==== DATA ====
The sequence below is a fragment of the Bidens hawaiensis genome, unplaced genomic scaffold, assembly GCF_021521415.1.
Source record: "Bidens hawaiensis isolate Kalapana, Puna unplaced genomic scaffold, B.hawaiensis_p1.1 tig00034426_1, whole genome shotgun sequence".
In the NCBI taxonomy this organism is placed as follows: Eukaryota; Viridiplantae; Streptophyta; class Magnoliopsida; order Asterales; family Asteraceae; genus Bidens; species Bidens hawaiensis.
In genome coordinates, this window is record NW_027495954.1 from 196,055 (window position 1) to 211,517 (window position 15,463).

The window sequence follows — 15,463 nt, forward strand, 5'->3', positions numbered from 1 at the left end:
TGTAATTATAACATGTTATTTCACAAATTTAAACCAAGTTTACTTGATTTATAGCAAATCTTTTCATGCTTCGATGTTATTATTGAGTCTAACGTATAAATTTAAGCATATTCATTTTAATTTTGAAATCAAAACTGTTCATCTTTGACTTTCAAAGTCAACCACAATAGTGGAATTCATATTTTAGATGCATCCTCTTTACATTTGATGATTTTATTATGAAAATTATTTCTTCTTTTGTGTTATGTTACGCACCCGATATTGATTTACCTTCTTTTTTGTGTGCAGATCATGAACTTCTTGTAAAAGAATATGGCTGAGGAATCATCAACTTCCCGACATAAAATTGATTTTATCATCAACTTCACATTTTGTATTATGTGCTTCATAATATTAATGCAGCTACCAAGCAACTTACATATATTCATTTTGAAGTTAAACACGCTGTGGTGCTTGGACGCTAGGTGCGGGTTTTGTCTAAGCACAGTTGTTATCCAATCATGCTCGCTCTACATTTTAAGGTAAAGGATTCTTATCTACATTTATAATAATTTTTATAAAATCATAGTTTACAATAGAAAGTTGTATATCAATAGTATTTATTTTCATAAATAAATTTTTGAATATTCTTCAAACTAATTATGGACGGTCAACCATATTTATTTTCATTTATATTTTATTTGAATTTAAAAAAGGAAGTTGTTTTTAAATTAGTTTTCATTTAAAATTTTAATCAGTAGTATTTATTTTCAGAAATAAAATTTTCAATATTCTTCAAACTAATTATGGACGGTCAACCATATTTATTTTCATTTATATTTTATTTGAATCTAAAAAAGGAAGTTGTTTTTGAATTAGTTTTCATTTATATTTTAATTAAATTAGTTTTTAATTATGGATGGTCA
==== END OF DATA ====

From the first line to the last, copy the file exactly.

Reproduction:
The sequence below is a fragment of the Bidens hawaiensis genome, unplaced genomic scaffold, assembly GCF_021521415.1.
Source record: "Bidens hawaiensis isolate Kalapana, Puna unplaced genomic scaffold, B.hawaiensis_p1.1 tig00034426_1, whole genome shotgun sequence".
In the NCBI taxonomy this organism is placed as follows: Eukaryota; Viridiplantae; Streptophyta; class Magnoliopsida; order Asterales; family Asteraceae; genus Bidens; species Bidens hawaiensis.
In genome coordinates, this window is record NW_027495954.1 from 196,055 (window position 1) to 211,517 (window position 15,463).

The window sequence follows — 15,463 nt, forward strand, 5'->3', positions numbered from 1 at the left end:
TGTAATTATAACATGTTATTTCACAAATTTAAACCAAGTTTACTTGATTTATAGCAAATCTTTTCATGCTTCGATGTTATTATTGAGTCTAACGTATAAATTTAAGCATATTCATTTTAATTTTGAAATCAAAACTGTTCATCTTTGACTTTCAAAGTCAACCACAATAGTGGAATTCATATTTTAGATGCATCCTCTTTACATTTGATGATTTTATTATGAAAATTATTTCTTCTTTTGTGTTATGTTACGCACCCGATATTGATTTACCTTCTTTTTTGTGTGCAGATCATGAACTTCTTGTAAAAGAATATGGCTGAGGAATCATCAACTTCCCGACATAAAATTGATTTTATCATCAACTTCACATTTTGTATTATGTGCTTCATAATATTAATGCAGCTACCAAGCAACTTACATATATTCATTTTGAAGTTAAACACGCTGTGGTGCTTGGACGCTAGGTGCGGGTTTTGTCTAAGCACAGTTGTTATCCAATCATGCTCGCTCTACATTTTAAGGTAAAGGATTCTTATCTACATTTATAATAATTTTTATAAAATCATAGTTTACAATAGAAAGTTGTATATCAATAGTATTTATTTTCATAAATAAATTTTTGAATATTCTTCAAACTAATTATGGACGGTCAACCATATTTATTTTCATTTATATTTTATTTGAATTTAAAAAAGGAAGTTGTTTTTAAATTAGTTTTCATTTAAAATTTTAATCAGTAGTATTTATTTTCAGAAATAAAATTTTCAATATTCTTCAAACTAATTATGGACGGTCAACCATATTTATTTTCATTTATATTTTATTTGAATCTAAAAAAGGAAGTTGTTTTTGAATTAGTTTTCATTTATATTTTAATTAAATTAGTTTTTAATTATGGATGGTCA